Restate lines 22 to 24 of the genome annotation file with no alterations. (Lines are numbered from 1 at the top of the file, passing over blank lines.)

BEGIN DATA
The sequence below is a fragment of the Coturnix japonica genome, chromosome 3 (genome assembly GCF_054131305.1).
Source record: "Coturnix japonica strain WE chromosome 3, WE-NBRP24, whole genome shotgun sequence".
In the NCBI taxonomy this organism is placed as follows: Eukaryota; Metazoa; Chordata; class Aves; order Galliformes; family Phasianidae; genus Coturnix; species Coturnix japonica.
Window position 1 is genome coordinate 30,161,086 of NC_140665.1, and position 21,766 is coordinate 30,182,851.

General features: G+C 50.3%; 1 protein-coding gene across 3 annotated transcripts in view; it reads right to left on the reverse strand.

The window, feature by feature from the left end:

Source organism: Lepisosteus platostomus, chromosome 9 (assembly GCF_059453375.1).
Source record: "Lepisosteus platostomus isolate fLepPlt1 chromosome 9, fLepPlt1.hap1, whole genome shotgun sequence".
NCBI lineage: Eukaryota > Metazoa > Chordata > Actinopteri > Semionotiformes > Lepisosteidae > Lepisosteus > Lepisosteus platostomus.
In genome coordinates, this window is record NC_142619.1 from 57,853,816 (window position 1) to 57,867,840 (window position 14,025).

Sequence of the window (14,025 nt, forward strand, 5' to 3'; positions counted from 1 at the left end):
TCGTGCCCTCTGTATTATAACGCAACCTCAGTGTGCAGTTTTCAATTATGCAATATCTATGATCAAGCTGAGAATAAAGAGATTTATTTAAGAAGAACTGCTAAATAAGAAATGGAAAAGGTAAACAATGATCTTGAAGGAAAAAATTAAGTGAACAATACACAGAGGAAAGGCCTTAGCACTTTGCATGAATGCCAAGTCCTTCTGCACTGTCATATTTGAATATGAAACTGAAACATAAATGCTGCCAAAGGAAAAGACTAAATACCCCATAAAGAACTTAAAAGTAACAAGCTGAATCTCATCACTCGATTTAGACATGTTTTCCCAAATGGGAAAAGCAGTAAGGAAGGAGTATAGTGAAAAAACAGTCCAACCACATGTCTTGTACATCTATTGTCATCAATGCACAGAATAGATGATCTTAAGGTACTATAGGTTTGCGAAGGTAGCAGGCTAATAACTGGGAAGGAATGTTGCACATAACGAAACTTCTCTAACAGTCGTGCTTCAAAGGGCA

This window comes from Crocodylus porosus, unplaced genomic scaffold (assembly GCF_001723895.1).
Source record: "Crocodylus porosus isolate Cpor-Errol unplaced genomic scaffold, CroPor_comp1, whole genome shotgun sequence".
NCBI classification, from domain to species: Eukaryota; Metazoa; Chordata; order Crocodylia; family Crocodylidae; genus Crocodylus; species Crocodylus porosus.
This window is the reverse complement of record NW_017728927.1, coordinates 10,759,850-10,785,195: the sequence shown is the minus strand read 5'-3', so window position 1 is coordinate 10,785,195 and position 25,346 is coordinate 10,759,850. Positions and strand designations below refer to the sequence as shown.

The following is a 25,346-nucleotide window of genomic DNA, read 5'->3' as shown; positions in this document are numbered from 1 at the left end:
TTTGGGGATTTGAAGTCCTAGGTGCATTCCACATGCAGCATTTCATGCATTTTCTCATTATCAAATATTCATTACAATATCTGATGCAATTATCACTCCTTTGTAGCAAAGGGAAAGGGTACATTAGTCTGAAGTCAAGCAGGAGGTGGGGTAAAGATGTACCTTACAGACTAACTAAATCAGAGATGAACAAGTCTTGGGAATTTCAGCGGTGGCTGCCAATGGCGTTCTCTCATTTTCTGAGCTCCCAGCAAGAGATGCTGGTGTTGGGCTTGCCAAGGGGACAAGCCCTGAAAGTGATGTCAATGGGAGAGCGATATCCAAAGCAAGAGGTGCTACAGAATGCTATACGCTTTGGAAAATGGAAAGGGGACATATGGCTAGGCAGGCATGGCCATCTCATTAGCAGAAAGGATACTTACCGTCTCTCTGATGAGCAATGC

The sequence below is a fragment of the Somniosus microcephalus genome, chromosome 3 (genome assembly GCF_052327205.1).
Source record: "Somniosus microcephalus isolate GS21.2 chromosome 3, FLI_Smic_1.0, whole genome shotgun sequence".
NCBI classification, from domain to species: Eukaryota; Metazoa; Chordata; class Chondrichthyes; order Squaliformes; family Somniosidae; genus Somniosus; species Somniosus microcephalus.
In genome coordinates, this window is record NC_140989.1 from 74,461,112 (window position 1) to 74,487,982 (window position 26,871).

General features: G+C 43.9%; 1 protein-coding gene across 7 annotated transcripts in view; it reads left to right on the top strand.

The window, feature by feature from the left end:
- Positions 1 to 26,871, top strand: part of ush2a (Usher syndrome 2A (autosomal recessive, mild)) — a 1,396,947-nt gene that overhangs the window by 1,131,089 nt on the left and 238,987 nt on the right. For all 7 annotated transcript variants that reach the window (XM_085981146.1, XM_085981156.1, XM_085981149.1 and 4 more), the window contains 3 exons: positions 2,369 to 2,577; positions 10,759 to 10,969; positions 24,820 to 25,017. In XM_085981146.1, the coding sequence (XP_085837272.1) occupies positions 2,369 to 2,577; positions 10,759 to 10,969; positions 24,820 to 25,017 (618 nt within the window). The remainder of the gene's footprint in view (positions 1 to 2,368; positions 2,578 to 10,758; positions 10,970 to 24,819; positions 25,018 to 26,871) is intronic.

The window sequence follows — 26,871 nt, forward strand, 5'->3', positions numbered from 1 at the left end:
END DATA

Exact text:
In genome coordinates, this window is record NC_140989.1 from 74,461,112 (window position 1) to 74,487,982 (window position 26,871).

General features: G+C 43.9%; 1 protein-coding gene across 7 annotated transcripts in view; it reads left to right on the top strand.

The window, feature by feature from the left end: